Wednesday: Steampunk World And Anime

I could’ve sworn I had covered this topic before, but since I can’t find the post in my archives, we’ll revisit. Since it’s September 11 and the country is likely to be rife with mournful posts about something that happened many years ago, I’ll revisit even older times–the world that Never Was.

Since Hayao Miyazaki has finally chosen to retire, and Nan Desu Kan (Denver’s major anime convention) starts here on Thursday, I’ve been spending time contemplating how I went from an anime enthusiast to a Steampunk enthusiast. The leap is easier than you might think, especially inj Miyazaki’s realm of “what ifs.”

Take Princess Mononoke, one of Miyazaki’s premier works. The biggest message from this film is the battle between advancing technology and the magic and simplicity of the forest. The message pervades in Nausicaa of the Valley of the Wind as well, and where the former focuses on interesting weapons, the latter surrounds forms of transportation as well.  In both of these films (although I am listing them in reverse chronological order), the most important thing is for people to flex their ingenuity and discover new and better ways to make their lives work through technology–but they most also learn how to live with the world they have, and not destroy the earth with their hunger for progress.

If we move on, Miyazaki’s film Porco Rosso came sandwiched between the other two, and is really more Dieselpunk than Steampunk–but with an anime about goggles, flying machines and battles in the sky, who can argue the appeal? His film Castle in the Sky came right after Nausicaa, and is really a legendary search for ancient advanced technology–a Steampunk Atlantis (speaking of which, the Disney movie Atlantis is certainly Steampunk as well). Howl’s Moving Castle is also technology-laden and anti-war, but with the idea that technology and magic are inexplicably intertwined. I love this take on things because the Victorians were weirdly obsessed with the unexplained–and for them, science WAS magic.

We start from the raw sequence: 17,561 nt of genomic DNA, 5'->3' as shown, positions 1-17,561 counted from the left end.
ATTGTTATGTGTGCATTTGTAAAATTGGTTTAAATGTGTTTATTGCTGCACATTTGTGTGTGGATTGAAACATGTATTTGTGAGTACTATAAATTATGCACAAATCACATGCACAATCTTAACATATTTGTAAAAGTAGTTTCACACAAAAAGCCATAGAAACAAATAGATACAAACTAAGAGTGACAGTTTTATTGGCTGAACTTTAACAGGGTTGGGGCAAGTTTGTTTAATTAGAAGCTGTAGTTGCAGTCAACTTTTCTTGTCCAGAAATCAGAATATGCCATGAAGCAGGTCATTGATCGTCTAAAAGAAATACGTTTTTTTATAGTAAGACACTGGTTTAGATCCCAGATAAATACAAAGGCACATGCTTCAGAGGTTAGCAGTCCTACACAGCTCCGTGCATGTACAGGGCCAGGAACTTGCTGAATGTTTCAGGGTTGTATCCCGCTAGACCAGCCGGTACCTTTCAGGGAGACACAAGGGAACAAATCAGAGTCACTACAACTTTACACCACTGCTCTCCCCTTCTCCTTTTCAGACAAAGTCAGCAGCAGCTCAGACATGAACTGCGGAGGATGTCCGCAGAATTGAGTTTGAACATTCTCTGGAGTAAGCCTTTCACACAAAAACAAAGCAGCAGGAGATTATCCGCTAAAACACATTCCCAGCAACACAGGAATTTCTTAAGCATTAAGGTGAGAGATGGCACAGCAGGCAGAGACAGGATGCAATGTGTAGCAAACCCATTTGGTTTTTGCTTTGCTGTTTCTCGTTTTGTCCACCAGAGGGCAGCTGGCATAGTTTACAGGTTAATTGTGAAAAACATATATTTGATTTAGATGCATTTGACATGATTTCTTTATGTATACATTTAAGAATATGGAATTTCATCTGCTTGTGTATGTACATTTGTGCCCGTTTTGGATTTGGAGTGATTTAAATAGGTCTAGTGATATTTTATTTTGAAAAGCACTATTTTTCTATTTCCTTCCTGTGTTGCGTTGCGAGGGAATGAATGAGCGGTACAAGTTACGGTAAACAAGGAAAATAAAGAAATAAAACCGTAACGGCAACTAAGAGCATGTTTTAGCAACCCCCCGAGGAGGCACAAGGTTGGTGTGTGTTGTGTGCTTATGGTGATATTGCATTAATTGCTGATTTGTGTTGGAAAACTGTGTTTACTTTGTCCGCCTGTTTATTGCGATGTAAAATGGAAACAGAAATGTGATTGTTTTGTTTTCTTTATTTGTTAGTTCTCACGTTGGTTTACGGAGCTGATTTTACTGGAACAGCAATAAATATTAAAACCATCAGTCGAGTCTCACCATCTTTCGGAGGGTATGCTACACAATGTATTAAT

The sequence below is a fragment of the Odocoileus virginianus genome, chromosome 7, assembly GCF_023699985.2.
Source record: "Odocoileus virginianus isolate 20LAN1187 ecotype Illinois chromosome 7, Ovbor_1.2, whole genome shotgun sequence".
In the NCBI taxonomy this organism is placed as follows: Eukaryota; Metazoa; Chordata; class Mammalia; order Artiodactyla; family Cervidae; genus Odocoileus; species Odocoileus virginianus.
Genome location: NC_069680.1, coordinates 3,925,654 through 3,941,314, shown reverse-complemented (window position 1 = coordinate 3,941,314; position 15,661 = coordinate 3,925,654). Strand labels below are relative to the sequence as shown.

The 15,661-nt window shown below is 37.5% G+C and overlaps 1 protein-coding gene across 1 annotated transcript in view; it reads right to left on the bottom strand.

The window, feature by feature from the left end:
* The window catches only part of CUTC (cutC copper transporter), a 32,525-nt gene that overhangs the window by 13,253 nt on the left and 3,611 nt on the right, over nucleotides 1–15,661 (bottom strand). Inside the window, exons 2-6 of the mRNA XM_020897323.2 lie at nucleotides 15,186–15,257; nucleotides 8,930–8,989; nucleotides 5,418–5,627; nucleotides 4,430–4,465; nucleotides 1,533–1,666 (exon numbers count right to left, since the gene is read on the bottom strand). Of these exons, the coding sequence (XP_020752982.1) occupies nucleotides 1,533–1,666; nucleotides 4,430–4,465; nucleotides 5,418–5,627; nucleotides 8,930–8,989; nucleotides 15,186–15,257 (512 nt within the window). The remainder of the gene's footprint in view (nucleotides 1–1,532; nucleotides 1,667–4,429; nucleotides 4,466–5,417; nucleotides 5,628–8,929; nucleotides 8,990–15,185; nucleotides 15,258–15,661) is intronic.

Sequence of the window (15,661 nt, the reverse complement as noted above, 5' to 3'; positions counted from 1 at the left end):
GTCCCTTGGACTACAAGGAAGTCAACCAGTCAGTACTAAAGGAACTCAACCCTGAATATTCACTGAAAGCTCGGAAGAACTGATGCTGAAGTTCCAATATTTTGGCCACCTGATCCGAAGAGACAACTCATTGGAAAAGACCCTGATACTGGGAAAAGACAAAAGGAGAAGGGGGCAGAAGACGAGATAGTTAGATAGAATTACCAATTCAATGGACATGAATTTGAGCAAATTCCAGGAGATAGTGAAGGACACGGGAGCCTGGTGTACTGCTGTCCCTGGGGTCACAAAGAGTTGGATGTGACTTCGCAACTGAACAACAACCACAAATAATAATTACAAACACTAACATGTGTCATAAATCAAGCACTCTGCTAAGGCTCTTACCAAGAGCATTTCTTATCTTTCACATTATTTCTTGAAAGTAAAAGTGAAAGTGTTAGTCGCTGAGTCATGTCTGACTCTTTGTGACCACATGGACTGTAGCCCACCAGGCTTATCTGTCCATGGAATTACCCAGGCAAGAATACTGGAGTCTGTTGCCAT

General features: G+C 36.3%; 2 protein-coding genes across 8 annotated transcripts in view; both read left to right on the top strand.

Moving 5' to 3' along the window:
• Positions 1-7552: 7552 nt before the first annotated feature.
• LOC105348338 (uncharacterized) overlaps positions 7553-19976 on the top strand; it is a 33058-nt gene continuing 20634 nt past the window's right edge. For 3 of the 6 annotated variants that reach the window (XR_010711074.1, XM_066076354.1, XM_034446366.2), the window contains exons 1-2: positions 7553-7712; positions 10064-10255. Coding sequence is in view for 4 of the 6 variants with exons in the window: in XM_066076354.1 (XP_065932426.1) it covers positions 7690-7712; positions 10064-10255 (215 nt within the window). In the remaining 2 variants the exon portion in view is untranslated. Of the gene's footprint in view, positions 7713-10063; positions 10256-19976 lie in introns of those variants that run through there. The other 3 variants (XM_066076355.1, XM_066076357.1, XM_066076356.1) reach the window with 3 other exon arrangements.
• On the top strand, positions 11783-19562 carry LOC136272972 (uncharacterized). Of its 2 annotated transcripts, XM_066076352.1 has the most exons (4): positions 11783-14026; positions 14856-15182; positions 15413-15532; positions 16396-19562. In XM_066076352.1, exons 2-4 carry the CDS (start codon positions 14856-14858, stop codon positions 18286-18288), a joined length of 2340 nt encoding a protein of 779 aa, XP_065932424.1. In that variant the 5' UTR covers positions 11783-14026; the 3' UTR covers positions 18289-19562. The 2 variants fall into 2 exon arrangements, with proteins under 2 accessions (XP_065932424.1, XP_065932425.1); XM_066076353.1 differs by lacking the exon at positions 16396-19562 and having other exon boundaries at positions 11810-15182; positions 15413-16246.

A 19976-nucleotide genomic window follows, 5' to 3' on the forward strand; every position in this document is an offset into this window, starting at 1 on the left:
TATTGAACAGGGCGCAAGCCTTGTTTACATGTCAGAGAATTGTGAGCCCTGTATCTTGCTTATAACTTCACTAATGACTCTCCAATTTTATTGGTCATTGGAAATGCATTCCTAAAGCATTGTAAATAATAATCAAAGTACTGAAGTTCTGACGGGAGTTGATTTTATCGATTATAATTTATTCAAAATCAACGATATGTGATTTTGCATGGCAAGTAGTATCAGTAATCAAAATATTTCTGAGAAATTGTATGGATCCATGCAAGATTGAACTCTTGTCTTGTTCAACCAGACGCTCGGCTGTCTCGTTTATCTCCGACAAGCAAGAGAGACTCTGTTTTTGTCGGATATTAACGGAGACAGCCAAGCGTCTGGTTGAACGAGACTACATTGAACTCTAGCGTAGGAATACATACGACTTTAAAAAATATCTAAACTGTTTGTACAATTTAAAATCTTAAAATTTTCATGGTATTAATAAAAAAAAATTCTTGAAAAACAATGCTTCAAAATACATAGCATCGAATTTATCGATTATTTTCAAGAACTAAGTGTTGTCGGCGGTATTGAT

Miyazaki had this to say:
“To be born means being compelled to choose an era, a place, a life. To exist here, now, means to lost the possibility of being countless other potential selves.. Yet once being born there is no turning back. And I think that’s exactly why the fantasy worlds of cartoon movies so strongly represent our hopes and yearnings. They illustrate a world of lost possibilities for us.”
― Hayao MiyazakiStarting Point: 1979-1996

But Miyazaki isn’t the only anime director to obsess over concepts embodied by much of Steampunk. Another great series to look into is called Last Exile. It is best characterized by the fact that warfare in this series involves two propeller-driven airships lining up side by side, the hatches being opened, and men in 19th century uniforms firing at each other from steam-powered rifles. As if that’s not enough, almost the entire series occurs in the air.

Nadia: The Secret of Blue Water is another great tale, based very loosely off of the Jules Verne novel 20,000 Leagues Under the Sea. VERY loosely. The premise is that a girl born of Atlanteans–who were really aliens with superior technology–is running from villains who want to capture her and her blue water pendant, which allows her to enter Atlantis–assuming she could remember why she was being chased, of course. She is accompanied by a young French lad who is bound and determined to invent a real flying machine, and his ingenuity often gets them into trouble.  The costumes are great, some of the series is very entertaining, and it’s a fresh perspective on 20,000 Leagues.

No list of Steampunk animes is complete without Steamboy, although it’s not my favorite film. The movie was basically Steampunk encapsulated, but I felt the plot was stiff and anticlimactic until the very end. However, the animation is beautiful, and certainly worth watching once.

Lastly, Fullmetal Alchemist has robots, alchemists, the personification of the 7 Deadly Sins, and a fine line between science and magic that makes it a great choice–not to mention awesome costumes and a few episodes that conveniently slip into the “alternate dimension” of Victorian Earth. Yes, this is a Steampunk series worth watching from start to finish.

With so many series personifying Steampunk, I’m surprised the obsession in Japan has not been more complete. Groups like Strange Artifact and the Tokyo Inventors Society are looking to change that.

If you are planning to attend NDK, remember that the Colorado Steampunks have a Steampunk Photo Shoot scheduled at 1pm at the flagpole. They’ll also be playing Emma: A Victorian Romance and it looks like an interesting series. Don’t miss it!

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